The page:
Skyrocketing Moutai price 'normal', says chairman
Updated: 2011-03-11 07:57
By Wang Huazhong (China Daily)
A woman selects Moutai products at a shop in Zaozhuang city, East China's Shandong province, on Jan 1. [Photo/China Daily]
BEIJING - A senior executive from the China Kweichow Moutai Distillery Co Ltd - the maker of one of nation's most famous alcoholic drinks - has responded to criticism that the iconic beverage costs twice as much in China as it does overseas.
Ji Keliang, the company's chairman, told China Daily in an exclusive interview that it was "normal" for Moutai to be cheaper overseas because it was less popular among foreign drinkers.
He was speaking after Chinese consumers snapped up bottles of the "national liquor" recently following rumors of another impending price rise.
At the time of the rise, many drinkers complained that the beverage could be bought overseas for around 550 yuan.
Ji said the fact that the drink costs more in China is easy to explain. In addition to being less popular overseas, he said there were several factors.
"It is completely normal for products to be sold much more cheaply overseas for reasons including tax refunds and differences in tax systems," he said, while noting that the cost of gasoline is higher in China than in Western countries and that the extra cost adds to delivery expenses in China.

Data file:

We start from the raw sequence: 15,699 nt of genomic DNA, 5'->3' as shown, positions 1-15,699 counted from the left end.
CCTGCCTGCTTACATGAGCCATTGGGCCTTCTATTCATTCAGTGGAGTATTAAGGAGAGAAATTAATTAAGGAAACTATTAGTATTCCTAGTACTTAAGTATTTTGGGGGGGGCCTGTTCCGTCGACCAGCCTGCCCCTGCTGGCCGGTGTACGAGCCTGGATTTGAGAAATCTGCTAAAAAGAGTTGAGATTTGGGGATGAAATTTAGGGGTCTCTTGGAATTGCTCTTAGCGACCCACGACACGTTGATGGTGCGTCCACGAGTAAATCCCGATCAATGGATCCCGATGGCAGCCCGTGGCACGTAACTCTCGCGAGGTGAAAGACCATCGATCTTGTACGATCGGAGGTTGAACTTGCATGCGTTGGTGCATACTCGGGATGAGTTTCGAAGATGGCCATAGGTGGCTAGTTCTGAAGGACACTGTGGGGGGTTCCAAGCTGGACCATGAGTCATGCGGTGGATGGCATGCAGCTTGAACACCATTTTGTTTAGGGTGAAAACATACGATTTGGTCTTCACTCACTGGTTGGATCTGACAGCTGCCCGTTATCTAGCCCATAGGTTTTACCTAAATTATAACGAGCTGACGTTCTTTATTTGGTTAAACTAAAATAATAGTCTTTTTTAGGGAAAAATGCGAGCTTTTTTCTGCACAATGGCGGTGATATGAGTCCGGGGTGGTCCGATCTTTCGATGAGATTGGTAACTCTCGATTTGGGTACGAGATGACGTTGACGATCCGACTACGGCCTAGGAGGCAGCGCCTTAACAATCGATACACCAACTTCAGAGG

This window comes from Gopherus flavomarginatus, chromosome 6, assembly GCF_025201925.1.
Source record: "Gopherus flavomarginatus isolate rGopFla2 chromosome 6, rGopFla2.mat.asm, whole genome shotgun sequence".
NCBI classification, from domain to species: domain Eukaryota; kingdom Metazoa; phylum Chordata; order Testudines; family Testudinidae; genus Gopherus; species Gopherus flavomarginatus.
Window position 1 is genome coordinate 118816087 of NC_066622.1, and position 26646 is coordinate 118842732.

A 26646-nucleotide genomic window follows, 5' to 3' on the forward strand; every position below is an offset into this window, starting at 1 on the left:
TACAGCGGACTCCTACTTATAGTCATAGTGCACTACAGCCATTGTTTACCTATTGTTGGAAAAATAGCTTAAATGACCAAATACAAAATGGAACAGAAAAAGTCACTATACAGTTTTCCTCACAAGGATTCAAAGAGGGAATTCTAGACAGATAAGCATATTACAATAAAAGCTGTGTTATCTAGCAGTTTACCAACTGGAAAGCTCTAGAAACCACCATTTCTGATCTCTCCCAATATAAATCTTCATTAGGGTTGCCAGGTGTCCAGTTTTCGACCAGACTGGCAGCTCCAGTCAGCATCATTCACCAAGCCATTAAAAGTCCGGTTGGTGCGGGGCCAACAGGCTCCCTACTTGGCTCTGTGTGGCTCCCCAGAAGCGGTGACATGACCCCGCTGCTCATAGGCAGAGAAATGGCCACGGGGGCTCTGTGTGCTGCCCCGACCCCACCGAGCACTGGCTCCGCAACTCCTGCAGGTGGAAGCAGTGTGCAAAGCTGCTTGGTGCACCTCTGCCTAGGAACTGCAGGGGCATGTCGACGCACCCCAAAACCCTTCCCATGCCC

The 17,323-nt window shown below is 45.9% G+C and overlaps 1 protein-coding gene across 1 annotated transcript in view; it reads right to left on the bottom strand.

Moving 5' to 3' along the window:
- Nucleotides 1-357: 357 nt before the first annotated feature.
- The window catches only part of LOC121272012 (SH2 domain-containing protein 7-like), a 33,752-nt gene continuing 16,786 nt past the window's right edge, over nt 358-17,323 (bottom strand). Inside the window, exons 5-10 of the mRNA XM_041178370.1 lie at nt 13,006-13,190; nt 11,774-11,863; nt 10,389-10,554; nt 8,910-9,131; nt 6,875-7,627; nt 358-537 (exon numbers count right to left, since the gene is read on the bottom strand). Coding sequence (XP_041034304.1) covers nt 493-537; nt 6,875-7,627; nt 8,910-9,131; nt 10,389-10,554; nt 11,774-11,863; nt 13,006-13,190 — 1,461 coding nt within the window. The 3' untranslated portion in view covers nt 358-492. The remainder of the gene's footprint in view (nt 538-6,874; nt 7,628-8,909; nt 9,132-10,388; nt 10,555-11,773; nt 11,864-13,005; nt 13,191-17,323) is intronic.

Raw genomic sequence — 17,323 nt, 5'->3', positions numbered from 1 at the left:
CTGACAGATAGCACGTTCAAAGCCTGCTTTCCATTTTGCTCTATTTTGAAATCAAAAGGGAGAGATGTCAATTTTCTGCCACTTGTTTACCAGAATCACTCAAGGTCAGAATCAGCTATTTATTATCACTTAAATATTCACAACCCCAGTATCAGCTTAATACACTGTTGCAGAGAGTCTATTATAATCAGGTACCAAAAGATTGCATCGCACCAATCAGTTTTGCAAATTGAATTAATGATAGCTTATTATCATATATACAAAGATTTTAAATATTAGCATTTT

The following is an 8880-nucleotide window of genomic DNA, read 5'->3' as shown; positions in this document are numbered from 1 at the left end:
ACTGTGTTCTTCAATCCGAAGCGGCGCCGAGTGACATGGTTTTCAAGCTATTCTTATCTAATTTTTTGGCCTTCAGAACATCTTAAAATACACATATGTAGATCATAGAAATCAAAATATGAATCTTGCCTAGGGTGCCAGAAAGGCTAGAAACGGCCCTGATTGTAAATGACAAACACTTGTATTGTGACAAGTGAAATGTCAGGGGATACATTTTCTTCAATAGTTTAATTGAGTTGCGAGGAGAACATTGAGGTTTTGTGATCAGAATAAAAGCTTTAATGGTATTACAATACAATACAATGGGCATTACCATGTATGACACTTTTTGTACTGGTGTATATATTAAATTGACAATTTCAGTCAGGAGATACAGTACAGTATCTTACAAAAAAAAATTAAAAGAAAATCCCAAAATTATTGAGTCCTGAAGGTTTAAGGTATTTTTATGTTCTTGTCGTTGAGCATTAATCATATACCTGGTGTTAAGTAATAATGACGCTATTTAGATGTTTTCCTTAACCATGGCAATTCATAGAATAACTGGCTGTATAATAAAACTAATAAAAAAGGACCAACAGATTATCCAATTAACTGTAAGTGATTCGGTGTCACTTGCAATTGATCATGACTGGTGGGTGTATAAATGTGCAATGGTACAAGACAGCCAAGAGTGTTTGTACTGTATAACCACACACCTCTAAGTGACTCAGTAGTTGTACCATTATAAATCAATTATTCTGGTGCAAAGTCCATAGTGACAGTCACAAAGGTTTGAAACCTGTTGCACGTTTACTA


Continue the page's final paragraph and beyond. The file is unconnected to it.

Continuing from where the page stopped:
"Overseas demand for Moutai has been rising even amid the financial downturn," he added. "Our product will stand the test of time."
The company sells about 6 percent of its output overseas, said Ji, who is also a deputy of the ongoing session of National People's Congress.
"Our overseas sales will rise continuously," he predicted. "Moutai is the best distillery wine in the world."
Ji dismissed claims that strong demand from official and military channels and corruption had driven up the price of the drink in China.
"Demand from the government is almost constant, and the army uses other wines to entertain guests as well," Ji said.
"Consumption by officials has only a minor effect on the price tag. The major booster is the growth of the country's GDP, the booming economy of the private sector and surging demand from the public."
In response to an allegation that 90 percent of drinks claiming to be Moutai were counterfeit, Ji said he believes the actual figure is "lower than 3 percent".
However, during a meeting of the Guizhou delegation, Li Zhanshu, Party chief of Guizhou province, and Vice-Premier Wang Qishan both said they suspected the amount of counterfeit Moutai was higher than Ji's estimate.
Ji added that his company had spent more than 100 million yuan on keeping counterfeit versions off the market.
Ji told China Daily the company ramped up production by 10 percent in 2010 and is now producing 20,000 tons of the brew each year.
He refused to release sales data for either the domestic or overseas markets, saying the information was "sensitive for the company's share price".
On Jan 1, the company called on retailers to limit the price of a bottle of Flying Moutai to 959 yuan. However, because of strong demand, many retailers sold bottles for several hundred yuan more than that.
"Although only about half of our agents price the liquor according to our cap, the company's intentions were good," Ji said.
"The actual retail price passed 1,000 yuan before Spring Festival but our attempts to contain the price were successful in curbing it from soaring up further."
Guizhou Governor Zhao Kezhi said on Wednesday that the latest rise in the price of Moutai was reasonable because of rising production costs.
Zhao also called on the public to battle against those who produce and sell fake Moutai.
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